we are one
18 January, 2009
The last time I heard Fanfare for the Common Man, I was closing down Shea Stadium. Today, it was fitting and appropriate and elegant to open this performance in tribute and in celebration of the incoming administration. Fanfare for the Common Man is perfect because it is dramatic and brief and clears the palate, it sets the tone, it invokes solemnity, it invokes purpose.
The efficiency of the HBO-produced show took me by surprise, and after the President and Vice Present Elects had taken their seats and the stage facade slide open to display a choir, I was not expecting to see Bruce Springsteen on that stage already. My immediate thought was OMG BRUCE + GOSPEL CHOIR and then, selfishly, thankgoodnessitsnotmoreoftheusual, likeLOHADonacousticguitar. I am a snob, I know. I am demanding, I know. But I am also well entitled to expect the best from one of the legends of American rock and roll, and today we got it. “The Rising,” transformed into its fullest potential, a hymn of hope and salvation. It was stunning. It was magnificent.
But, wait – it was the first song in the show??
“Don’t worry,” said the boyfriend, who had run into an unfortunate spoiler of the dress rehearsal online, “He’s coming back.”
Bettye Lavette can, clearly, sing anything. Love Reign O’er Me at the Kennedy Center Salutes was the best non-who interpretation of any who song, ever. Hearing Sam Cooke on the steps of the Lincoln Memorial, this song in particular, was making my frozen toes warm up… until her singing partner appeared onstage, I lost my breakfast and Sam Cooke turned over in his grave. As an anonymous poster in an online forum noted, ‘The only thing that could have improved this so-called ‘Bon Jovi duet’ was the absence of Bon Jovi”. His voice is fine, I know he did a lot for the Democrats, but everyone in that crowd wanted to hear the song about the robot horse or the one about baseball. Jon, take a lesson from Garth Brooks (more on that later).
Here’s the thing: there were just so many unexpected moments in a day I expected to slog through until the good parts. Copeland again, a live orchestra performing, Stevie Wonder singing Higher Ground – I mean, I couldn’t even hate Sheryl Crow today. Garth Brooks, however, kicked ass. He roused the crowd, he had a good time, he put on a show and had everyone in the crowd – and I do mean everyone, from the college kids who showed up because they live down the street to the grizzled ex-hippies proudly clutching video cameras – waving their arms and singing along to the improbable medley that was “American Pie” (not all of it, don’t worry) and “Shout”. Mellencamp earned his spot and did it right and looked great and sounded fantastic.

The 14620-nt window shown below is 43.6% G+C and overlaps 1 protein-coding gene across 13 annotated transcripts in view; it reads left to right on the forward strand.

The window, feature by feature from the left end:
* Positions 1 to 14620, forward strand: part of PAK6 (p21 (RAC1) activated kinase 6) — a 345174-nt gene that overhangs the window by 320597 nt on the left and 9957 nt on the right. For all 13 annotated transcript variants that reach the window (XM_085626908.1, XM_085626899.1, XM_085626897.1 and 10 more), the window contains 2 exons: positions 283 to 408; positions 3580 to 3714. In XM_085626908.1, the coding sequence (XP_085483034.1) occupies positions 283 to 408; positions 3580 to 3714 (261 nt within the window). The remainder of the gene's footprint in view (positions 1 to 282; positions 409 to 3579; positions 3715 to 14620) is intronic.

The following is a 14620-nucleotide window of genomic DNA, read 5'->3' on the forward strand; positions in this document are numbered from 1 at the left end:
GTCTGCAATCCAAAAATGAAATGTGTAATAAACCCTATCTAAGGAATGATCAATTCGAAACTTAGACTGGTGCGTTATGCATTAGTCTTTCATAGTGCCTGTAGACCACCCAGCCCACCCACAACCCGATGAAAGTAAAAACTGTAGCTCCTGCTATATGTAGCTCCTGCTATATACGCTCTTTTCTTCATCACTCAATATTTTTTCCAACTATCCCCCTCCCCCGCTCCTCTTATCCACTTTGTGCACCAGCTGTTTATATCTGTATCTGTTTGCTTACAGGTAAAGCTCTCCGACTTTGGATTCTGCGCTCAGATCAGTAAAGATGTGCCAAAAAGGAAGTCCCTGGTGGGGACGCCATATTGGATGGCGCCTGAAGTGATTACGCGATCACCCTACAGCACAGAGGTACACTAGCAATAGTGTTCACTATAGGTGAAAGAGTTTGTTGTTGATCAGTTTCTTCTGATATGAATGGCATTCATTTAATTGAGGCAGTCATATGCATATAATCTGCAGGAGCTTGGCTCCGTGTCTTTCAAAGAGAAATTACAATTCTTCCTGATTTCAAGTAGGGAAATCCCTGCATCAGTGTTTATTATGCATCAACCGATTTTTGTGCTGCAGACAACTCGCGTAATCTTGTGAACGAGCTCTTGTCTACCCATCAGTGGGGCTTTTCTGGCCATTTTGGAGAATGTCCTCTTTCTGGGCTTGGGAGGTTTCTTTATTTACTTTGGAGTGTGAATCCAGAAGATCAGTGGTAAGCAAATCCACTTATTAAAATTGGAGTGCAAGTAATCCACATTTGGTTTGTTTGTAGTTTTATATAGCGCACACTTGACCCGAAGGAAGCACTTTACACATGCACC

The readings between performances were to the point, brief and informative, the crowd attentive (seriously, you could have dropped a pin where we were standing, about 100 ft from the steps on the edge of the reflecting pool). And the moment I had come for took me by surprise, but I hear Samuel L. Jackson talking about Dr. King and being on these steps and I don’t hear the rest, apparently there was an actual introduction, but out there in the crowd, all of a sudden the stage backdrop parts and instantly there is Edge and then Larry on screen and Adam and there is Bono, and of course they slam into “Pride” and there is Bono singing about MLK on the steps of the Lincoln Memorial on the day before Martin Luther King’s birthday, and it is awe and goosebumps and joy and, indeed, pride, pride for this little rock band from Dublin who are playing their hearts out. I try to see the crowd in their eyes, stretching all the way down the mall, up the hill to the Washington Monument, and wonder what it feels like to them today, up there, in this moment, if they are as overwhelmed and overjoyed as I am right now.